Dylan and I both love Thai and although we’ve been to a lot of Sydney’s Thai restaurants, for some reason we had never ventured down to Chat Thai. So when old work colleagues suggested Chat Thai to catch up over a feed and a few Singh beers I was thrilled. Having heard good things about the place for a very long time I was keen to see how it stacked up against our old favourites.
Fresh Spring Rolls. Filled with smoked fish sausages, shredded poached chicken, cucumbers and shallots wrapped in fresh rice paper. Dressed with a sweet tamarind sauce ($10.00).
I thoroughly enjoyed the spring rolls with the thin layer of fresh rice paper encasing the slightly smokey fish sausages, shreds of poached chicken finding their way into every mouthful and the cucumbers adding a lovely bite to the roll. The tamarind sauce was sticky and sweet and I felt the perfect accompaniment with the fresh flavours of the rolls.
Tort Mun Pla. Little dollops of redfish mousse fried and served with a salsa of pickled cucumber, red onions, sweet chilli and sprinkled with ground peanuts and coriander. The mousse is a blend of redfish, red curry paste, kaffir lime leaves and sliced green beans ($9.00).
I love Thai fish cakes, but I have never had such small ones before and was half expecting them to be dry and overcooked. Contrary to my expectations, the little morsels of fish cake were juicy, piping hot and had an awesome kick of chilli that you often miss out on in Sydney’s Thai eateries. The salad was reminiscent of Dylan’s take on Thai beef salad and I savoured every mouthful. The flavours of this dish had me wondering when we were returning to Thailand – it has been almost a year since our trip!
Gai Satay. Skewered and char grilled chicken fillets marinated in garlic, turmeric and coriander roots. Accompanied with peanut sauce and salsa of pickled cucumber and red onions ($2.50 each).
Chicken and satay, who can resist? Possibly viewed as a typical westerner choice I was not put off. The chicken had a lovely amount of char without being dry and the satay was nice enough but I felt it was missing something to make it stand out from any run of the mill Thai takeaway satay. If the satay had been more robust this dish would have been a real winner.
Mu Bhing. Skewered and char grilled lean pork marinated in galangal, lemongrass and garlic. Accompanied with nahm jim jaew ($2.50 each).
The pork skewers were a little lacking in flavour and quite dry, they really didn’t stack up to their chicken offsiders. The sauce was easily the best component with a nice balance between sweet, salty, sour and spicy. It’s a shame the pork was overdone, they would have gone down a treat had the meat been tender and juicy. Maybe next time we’ll get a better batch.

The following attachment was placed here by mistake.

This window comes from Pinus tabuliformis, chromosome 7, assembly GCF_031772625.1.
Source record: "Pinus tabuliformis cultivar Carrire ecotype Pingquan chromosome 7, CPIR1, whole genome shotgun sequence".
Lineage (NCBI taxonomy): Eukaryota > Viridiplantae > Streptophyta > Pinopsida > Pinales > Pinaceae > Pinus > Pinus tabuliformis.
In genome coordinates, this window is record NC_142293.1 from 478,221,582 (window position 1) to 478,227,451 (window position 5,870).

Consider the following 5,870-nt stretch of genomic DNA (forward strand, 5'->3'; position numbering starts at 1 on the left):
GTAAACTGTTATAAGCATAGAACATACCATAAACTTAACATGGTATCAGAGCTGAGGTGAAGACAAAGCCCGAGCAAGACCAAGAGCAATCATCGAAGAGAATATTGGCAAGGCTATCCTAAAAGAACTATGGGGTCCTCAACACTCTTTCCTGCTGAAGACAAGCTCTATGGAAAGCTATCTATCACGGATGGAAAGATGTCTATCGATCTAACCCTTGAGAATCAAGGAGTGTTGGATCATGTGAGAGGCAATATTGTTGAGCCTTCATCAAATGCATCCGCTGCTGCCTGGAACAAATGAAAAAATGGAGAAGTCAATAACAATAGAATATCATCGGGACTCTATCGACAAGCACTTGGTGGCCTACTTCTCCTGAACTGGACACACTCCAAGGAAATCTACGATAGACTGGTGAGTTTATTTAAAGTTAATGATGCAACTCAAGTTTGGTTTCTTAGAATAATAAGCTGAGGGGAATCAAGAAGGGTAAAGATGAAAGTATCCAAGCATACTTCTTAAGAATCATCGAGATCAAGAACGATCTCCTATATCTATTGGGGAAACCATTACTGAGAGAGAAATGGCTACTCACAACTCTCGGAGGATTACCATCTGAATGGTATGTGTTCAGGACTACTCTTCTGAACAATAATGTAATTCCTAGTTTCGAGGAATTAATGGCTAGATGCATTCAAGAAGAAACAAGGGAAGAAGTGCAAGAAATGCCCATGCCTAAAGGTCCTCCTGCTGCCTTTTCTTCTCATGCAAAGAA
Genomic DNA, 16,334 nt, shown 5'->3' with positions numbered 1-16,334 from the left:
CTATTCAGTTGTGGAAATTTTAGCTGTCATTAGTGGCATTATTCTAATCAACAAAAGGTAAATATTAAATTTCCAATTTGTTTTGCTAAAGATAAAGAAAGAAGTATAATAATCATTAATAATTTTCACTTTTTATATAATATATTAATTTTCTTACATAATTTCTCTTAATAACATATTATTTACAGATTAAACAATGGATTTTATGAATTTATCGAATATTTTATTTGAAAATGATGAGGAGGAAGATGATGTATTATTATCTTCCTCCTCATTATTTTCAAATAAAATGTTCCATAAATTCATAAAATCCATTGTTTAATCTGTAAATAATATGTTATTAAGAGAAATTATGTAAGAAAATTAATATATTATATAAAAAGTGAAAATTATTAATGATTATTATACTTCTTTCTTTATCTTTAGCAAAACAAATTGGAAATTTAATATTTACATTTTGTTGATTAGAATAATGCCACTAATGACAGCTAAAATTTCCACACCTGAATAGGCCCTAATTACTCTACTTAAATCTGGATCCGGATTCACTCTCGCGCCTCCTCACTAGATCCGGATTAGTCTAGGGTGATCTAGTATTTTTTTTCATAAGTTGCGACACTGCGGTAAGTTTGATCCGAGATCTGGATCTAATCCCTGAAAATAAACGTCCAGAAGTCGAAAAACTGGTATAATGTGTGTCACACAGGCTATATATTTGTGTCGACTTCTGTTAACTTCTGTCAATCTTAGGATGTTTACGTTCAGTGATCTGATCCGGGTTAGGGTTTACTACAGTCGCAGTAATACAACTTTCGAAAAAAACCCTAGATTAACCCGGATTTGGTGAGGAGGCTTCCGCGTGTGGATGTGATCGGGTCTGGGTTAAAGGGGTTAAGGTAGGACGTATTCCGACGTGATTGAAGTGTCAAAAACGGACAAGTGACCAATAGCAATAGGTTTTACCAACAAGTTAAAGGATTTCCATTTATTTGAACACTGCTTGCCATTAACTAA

Massaman Curry. Chunky strips of beef, pineapple, peanuts and potatoes slowly braised in a rich mild coconut milk, made from a paste of cardamon, turmeric, cinnamon, palm sugar and tamarind ($14.00).
I really like the addition of pineapple to massaman which you don’t often see, it adds a nice level of sweetness to the curry and goes so well with the combination of spices (though Dylan still prefers his massaman without pineapple). The beef was gorgeous and tender, there were just the right number of potatoes and a little sprinkling of peanuts finished off a curry perfectly.
Pad Siew. Stir fry of thick rice noodles, chicken, chinese broccoli and eggs in a dark soy sauce seasoning ($12.00).
We don’t often order noodles when we’re dining at Thai restaurants but they were a nice change. Having been stir fried with dark soy sauce the noodles were nice and glossy and had that gorgeous gritty char you get when stir frying. The dark soy brought a wonderful flavour to the dish, though I wouldn’t have missed the carrot pieces had they been left out.
Emerald Duck. Sliced five spiced barbequed duck tossed with seasonal greens ($15.00).
The Emerald Duck sure did sound nice but I was quite disappointed when it came to the table and all I could see was the greens. The dish was really seasonal greens with a scattering of duck, but I guess for $15 this is what we should expect. While there wasn’t a lot of the duck and I found it difficult to taste the spices it did have a nice flavour. The seasonal greens of gai lan, broccolini and snow peas were nicely cooked and quite light after the heavy meat and curry dishes from earlier in the night.
Kana Moogrob. Stir fry of chinese broccoli and sliced crisp pork belly ($14.00).
I think most of our table were hoping the pork belly would be the hero of the night and while it did have slightly more meat in the dish than the Emerald Duck, sadly the pork belly just wasn’t crispy and the overwhelming portion of greens was left unfinished. It was a bit of an anticlimax, the dish has a lot of potential but just missed the mark.
So how did Chat Thai compare to other Sydney Thai eateries? The food was nice, nothing totally out of the ordinary but the big winner for Chat Thai is the value for money. The food is priced so reasonably and it is enjoyable so you can see why people go back time after time and there is always a queue out the front. Remember it is BYO so don’t forget your Singh beer and make a reservation or expect to wait for a table!
Chat Thai Haymarket
20 Campbell Street
Haymarket NSW 2000
(02) 9211 1808
Chat Thai Website